# Modify fit or function to match certain values

I have following values:

x = [0, 12.5, 25, 50, 75, 87.5, 100]
y = [0.0, 0.2, 0.31, 0.5, 0.66, 0.76, 1.0]


These values represent display values from a device that provides something like a charging status. My problem is that the display (which is a mechanical hand) is not providing the correct values. When everything is correct, it should be a straight linear curve (x against x). But what I see is y against x. What I would like to do: How can I create a function that takes into account these values and provides the correct valuse I would like to have? My idea is: Fit the measured values and create a function which shifts the data points such that they ly on a straight line, finally.

Does that make sense?

Goal: How do I get the correct values? It looks like I have to shift the values below 50 % downwards and the values above 50 % upwards. • So what is your question again? – Art Nov 19 '19 at 9:22
• Finally, how do I get the correct values? – Ben Nov 19 '19 at 9:27
• Is it possible to obtain more data (for example, a finer grid for x values)? Do you always get x = 12.5 when y = 0.2? – Art Nov 19 '19 at 9:32
• Yes, always the same. Isn't just an inverse function doing the job? So I fit the data and then I use the inverse of it. – Ben Nov 19 '19 at 9:33
• But I do measure it. The uncertainties are quite small. – Ben Nov 19 '19 at 9:37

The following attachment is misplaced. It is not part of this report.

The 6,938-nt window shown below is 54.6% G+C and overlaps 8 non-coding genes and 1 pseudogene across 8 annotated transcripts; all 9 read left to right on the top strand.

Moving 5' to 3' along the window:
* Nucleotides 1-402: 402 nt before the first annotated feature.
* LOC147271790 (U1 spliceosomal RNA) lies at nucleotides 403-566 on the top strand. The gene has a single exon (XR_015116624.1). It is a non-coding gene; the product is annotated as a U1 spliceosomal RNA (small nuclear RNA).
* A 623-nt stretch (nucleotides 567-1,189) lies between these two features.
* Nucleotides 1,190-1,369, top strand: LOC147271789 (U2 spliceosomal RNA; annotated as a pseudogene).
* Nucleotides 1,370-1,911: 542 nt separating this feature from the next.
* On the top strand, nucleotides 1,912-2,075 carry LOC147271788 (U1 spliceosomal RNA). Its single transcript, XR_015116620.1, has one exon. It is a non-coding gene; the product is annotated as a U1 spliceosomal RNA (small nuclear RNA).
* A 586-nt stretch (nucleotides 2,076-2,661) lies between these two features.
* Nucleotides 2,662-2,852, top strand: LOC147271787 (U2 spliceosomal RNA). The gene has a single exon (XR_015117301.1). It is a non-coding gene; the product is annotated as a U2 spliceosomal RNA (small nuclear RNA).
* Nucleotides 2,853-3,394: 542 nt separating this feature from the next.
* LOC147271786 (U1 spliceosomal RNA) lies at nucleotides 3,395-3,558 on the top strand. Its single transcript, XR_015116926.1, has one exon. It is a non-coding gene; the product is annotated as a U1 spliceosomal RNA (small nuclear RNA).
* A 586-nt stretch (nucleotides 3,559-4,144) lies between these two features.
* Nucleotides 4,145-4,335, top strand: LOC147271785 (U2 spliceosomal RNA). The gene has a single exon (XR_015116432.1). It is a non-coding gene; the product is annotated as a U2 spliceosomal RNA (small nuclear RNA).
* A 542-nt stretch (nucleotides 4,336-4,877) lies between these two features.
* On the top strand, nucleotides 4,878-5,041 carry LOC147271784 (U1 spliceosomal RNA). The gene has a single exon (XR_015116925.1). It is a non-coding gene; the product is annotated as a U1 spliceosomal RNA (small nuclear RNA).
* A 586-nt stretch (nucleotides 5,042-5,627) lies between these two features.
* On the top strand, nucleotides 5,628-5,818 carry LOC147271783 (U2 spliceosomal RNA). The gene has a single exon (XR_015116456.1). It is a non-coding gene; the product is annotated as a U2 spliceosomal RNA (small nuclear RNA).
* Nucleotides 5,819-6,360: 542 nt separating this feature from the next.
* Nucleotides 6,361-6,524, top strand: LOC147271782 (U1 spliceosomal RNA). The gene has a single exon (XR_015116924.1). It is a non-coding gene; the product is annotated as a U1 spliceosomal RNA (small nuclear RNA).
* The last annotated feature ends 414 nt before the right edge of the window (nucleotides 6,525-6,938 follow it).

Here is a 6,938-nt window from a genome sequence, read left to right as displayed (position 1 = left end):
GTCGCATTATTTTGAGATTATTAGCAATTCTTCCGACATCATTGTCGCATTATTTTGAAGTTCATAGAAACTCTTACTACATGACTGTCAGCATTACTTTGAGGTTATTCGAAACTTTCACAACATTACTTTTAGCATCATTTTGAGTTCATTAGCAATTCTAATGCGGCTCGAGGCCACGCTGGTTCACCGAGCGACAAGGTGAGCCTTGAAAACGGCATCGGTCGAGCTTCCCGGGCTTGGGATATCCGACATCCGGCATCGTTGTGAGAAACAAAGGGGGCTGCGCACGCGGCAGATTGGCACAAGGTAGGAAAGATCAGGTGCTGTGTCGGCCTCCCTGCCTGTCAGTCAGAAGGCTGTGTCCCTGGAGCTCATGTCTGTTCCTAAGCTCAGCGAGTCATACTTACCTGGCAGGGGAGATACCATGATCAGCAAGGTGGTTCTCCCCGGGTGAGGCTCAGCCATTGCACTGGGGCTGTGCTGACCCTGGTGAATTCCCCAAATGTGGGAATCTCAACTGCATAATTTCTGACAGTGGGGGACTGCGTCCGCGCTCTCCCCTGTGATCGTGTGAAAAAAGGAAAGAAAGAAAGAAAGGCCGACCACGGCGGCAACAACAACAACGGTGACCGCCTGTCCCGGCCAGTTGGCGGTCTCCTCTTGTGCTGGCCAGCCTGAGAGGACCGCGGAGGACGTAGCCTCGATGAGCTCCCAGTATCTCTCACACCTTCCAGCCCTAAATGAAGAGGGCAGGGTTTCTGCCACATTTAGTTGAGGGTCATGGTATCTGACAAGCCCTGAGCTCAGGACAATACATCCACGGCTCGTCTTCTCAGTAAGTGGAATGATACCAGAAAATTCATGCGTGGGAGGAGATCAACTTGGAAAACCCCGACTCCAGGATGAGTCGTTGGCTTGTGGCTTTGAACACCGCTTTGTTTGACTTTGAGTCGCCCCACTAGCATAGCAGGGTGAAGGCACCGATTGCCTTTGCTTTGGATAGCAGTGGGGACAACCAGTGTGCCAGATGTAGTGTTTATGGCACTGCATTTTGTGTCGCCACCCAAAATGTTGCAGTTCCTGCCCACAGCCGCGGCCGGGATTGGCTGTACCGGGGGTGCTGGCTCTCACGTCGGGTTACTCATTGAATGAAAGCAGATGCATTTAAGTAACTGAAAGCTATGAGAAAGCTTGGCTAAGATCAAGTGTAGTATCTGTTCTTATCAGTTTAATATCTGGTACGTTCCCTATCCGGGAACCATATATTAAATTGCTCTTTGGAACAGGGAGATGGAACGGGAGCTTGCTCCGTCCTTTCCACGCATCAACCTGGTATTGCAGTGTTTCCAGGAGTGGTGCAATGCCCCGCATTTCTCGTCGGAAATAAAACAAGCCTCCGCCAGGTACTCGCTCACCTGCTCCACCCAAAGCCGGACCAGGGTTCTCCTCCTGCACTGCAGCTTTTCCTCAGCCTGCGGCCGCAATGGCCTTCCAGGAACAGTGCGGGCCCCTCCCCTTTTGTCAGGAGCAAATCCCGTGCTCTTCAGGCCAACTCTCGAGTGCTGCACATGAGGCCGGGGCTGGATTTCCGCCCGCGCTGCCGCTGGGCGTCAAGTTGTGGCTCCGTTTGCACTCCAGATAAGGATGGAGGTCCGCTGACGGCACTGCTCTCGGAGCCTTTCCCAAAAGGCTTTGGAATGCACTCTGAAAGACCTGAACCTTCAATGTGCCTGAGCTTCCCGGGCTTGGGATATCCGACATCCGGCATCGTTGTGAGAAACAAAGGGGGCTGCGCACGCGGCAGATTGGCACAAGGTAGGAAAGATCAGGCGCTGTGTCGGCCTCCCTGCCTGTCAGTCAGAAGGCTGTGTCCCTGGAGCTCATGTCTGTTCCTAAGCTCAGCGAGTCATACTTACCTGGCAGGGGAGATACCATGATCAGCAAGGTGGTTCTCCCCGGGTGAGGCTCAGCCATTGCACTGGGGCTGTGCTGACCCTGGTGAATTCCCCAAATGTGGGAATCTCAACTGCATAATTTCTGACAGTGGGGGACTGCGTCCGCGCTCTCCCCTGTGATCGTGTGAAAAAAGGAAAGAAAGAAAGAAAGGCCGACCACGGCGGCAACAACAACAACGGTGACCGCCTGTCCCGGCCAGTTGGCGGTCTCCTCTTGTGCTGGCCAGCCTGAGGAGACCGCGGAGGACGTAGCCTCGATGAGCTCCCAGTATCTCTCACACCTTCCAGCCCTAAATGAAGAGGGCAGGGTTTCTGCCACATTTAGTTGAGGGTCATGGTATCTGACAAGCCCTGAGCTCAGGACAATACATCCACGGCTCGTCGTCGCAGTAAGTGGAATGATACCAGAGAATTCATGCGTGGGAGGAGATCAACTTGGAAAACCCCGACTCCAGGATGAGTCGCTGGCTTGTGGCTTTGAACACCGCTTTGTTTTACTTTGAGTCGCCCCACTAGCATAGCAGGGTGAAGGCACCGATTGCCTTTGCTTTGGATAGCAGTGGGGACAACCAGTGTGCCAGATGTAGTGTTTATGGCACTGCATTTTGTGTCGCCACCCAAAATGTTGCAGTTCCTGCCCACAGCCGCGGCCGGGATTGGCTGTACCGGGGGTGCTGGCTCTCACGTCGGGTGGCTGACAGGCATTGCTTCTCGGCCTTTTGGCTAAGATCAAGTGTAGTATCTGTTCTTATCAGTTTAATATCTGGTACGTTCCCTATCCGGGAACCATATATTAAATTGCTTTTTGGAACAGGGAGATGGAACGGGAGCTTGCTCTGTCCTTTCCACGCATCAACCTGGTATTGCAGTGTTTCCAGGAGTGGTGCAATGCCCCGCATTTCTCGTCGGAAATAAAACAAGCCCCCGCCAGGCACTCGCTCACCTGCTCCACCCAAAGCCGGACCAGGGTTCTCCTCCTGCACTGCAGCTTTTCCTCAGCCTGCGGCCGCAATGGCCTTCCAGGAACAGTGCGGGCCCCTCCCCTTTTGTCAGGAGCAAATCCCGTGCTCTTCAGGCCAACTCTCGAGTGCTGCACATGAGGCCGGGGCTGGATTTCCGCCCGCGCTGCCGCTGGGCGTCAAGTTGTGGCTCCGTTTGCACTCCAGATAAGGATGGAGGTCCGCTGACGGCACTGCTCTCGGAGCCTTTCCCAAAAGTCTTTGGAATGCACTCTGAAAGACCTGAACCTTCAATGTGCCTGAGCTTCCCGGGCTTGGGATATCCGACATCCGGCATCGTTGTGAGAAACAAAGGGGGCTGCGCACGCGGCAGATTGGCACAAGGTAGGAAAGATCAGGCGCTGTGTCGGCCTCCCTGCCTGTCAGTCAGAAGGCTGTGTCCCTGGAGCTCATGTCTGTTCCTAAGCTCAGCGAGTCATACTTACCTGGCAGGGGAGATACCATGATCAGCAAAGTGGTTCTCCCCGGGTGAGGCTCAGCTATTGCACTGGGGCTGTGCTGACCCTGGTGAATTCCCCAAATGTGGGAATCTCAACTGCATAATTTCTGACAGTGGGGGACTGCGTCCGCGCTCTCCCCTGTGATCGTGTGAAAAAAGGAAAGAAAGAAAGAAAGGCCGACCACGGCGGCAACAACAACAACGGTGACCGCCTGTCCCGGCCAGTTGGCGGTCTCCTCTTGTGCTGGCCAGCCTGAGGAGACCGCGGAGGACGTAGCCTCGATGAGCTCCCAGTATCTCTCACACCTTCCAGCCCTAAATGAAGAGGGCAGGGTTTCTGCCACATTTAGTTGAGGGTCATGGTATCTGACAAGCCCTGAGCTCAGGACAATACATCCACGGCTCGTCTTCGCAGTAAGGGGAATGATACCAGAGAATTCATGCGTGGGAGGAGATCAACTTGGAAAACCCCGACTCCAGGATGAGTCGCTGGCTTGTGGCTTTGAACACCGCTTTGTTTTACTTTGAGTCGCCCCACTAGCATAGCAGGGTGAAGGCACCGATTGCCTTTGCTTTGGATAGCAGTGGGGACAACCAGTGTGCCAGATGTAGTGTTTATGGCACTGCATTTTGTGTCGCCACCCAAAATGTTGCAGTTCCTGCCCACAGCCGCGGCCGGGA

If you can measure $$y$$ for all values of $$x$$, then you're done...

From the comments above, when there's no uncertainty, there's no need to "fit" any curve. What you have is a function $$y = f(x)$$ where $$y$$ is what you're measuring. To get $$x$$ from this, you simply take the inverse function $$x = f^{-1}(y)$$, where $$f^{-1}$$ could be as simple as a piecewise function, for example, $$f^{-1}(0.2) = 12.5$$

If you cannot measure $$y$$ for all values of $$x$$, you could interpolate using spline interpolation (Python reference).

Looking at the scatterplot, the data seemed to me as if it were similar to a sine wave plus a straight line. I fitted the data to several trigonometric functions of this type, and found that a hyperbolic cosine (cosh) with linear growth appears to fit the data well. The below equation and three fitted parameter values yield R-squared = 0.9978 and RMSE): 0.0149

amplitude = 8.6803997548024585E-03
center = 7.3734550922795378E+01
width = 1.5909052889748179E+02

pi = 3.14159265358979323846

y = amplitude * cosh(pi * (x - center) / width) * x • I forgot to mention that the fitted parameter "width" should be the wavelength. – James Phillips Nov 19 '19 at 11:54
• thanks, but how does this provide the "correct" values? – Ben Nov 19 '19 at 12:28
• The difference between your fitted straight line and this hyperbolic cosine is the correction factor you are looking for. – James Phillips Nov 19 '19 at 13:43
• The line is not fitted, it represents how the correct function should look like. – Ben Nov 20 '19 at 6:17